The IRS is barred by law from identifying those nonprofits, and the agency would not comment on the specifics of the All Saints case or others.
Steven Miller, the IRS commissioner of tax-exempt and governmental entities, said there is nothing political about how cases are chosen. Churches need to be more cautious about what they say during election seasons, and make it clear when they're not speaking for the church, Miller said. "If there's no election, there's no potential for intervention.
"The courts have said, yes, you have freedom of speech, but not the right to tax-exempt status," he added.
The best-known target of the IRS initiative is the NAACP. The IRS has cited a July 2004 speech in which the organization's chairman, Julian Bond, criticized the Bush administration's policies on civil rights as the cause for the audit. The NAACP is fighting the audit.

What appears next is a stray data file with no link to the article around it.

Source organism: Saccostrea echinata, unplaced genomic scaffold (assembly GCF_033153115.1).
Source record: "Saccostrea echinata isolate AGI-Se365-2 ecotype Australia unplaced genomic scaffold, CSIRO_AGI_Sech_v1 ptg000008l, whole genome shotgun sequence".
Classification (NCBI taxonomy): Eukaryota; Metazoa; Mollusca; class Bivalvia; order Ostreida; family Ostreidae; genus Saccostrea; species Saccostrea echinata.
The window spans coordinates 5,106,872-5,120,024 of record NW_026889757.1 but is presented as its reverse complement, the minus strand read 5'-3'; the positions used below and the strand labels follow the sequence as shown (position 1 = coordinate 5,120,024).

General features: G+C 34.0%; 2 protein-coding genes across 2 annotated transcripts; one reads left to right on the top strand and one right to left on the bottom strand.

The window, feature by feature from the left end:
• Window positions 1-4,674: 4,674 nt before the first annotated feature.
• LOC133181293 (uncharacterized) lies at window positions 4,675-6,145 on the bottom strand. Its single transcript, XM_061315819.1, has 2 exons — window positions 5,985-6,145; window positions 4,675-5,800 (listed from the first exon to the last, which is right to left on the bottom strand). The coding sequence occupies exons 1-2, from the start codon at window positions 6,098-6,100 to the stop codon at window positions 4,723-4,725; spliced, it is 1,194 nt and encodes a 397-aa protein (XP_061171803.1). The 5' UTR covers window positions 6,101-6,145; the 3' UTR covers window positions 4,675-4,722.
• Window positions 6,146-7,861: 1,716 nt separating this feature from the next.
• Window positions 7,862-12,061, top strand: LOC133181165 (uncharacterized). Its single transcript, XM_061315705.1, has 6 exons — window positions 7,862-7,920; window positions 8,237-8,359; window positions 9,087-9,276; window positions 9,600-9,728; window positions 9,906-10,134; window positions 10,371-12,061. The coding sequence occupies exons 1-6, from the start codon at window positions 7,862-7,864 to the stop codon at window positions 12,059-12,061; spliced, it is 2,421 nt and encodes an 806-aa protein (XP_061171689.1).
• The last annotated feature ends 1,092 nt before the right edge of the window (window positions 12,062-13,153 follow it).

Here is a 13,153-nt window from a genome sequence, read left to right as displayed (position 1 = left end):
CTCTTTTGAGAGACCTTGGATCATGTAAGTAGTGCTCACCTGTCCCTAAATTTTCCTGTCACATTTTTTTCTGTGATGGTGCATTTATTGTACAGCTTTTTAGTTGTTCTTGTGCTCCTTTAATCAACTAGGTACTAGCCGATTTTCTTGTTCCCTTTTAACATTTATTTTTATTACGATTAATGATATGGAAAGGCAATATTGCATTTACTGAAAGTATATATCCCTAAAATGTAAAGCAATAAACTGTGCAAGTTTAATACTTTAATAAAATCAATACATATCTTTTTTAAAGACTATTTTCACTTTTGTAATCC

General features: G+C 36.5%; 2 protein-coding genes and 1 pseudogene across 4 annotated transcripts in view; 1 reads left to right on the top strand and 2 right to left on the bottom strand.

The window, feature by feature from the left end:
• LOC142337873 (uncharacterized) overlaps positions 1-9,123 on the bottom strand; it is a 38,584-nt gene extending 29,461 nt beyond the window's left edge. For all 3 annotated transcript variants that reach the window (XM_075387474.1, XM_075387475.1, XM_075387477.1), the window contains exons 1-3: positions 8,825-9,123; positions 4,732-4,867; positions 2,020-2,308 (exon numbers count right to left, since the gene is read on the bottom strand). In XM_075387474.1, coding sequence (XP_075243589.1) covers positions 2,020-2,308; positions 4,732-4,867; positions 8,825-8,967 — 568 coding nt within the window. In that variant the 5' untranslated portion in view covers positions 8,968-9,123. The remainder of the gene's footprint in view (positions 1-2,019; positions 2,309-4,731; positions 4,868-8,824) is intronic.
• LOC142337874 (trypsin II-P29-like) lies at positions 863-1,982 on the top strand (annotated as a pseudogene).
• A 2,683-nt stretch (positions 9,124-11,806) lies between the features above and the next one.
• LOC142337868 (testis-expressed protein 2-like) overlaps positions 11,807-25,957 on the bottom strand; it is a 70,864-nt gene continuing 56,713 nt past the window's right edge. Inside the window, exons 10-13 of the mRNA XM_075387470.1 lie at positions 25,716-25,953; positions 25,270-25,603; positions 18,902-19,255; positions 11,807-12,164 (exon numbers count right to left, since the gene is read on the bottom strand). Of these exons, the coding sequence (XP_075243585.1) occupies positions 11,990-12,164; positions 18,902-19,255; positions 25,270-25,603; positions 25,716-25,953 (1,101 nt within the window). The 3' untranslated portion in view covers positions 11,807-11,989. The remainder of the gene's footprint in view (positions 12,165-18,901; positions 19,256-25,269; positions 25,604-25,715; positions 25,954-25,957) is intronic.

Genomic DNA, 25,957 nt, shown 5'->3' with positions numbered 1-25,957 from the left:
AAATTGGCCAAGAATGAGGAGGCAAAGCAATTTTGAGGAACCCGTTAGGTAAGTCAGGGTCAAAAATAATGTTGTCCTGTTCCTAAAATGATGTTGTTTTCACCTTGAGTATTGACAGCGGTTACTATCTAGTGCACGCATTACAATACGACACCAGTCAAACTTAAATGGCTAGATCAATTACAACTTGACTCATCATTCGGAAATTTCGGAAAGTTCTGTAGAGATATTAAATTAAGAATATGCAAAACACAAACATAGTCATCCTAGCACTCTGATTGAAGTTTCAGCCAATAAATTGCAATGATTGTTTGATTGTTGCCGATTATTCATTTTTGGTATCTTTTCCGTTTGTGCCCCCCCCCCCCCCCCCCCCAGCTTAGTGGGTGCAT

In 1976, Congress passed a law that required audits of churches to be done only if there was a "reasonable basis" to believe a violation had occurred, and made such audits subject to a special approval process from senior IRS officials.
Marcus Owens, the former head of tax-exempt organizations at the IRS and now a private attorney representing All Saints, said that the more recent IRS policy changes lowered the threshold for church audits, allowing front-line IRS agents to pursue probes with only cursory approval from above.
"This is exactly the sort of 1st Amendment briar patch the Congress wanted to keep the IRS out of," said Owens. The IRS disputed Owens' contention, saying audits still face a rigorous approval process by high-level agency officials.
On Monday, Regas did a half a dozen interviews with reporters from local and national newspapers, radio and television. And he was inundated with phone calls and e-mail messages, "all positive," he said.
When he was asked if he had any regrets about his 2004 sermon, he said: "No regrets. I only wish I had preached it with greater intensity."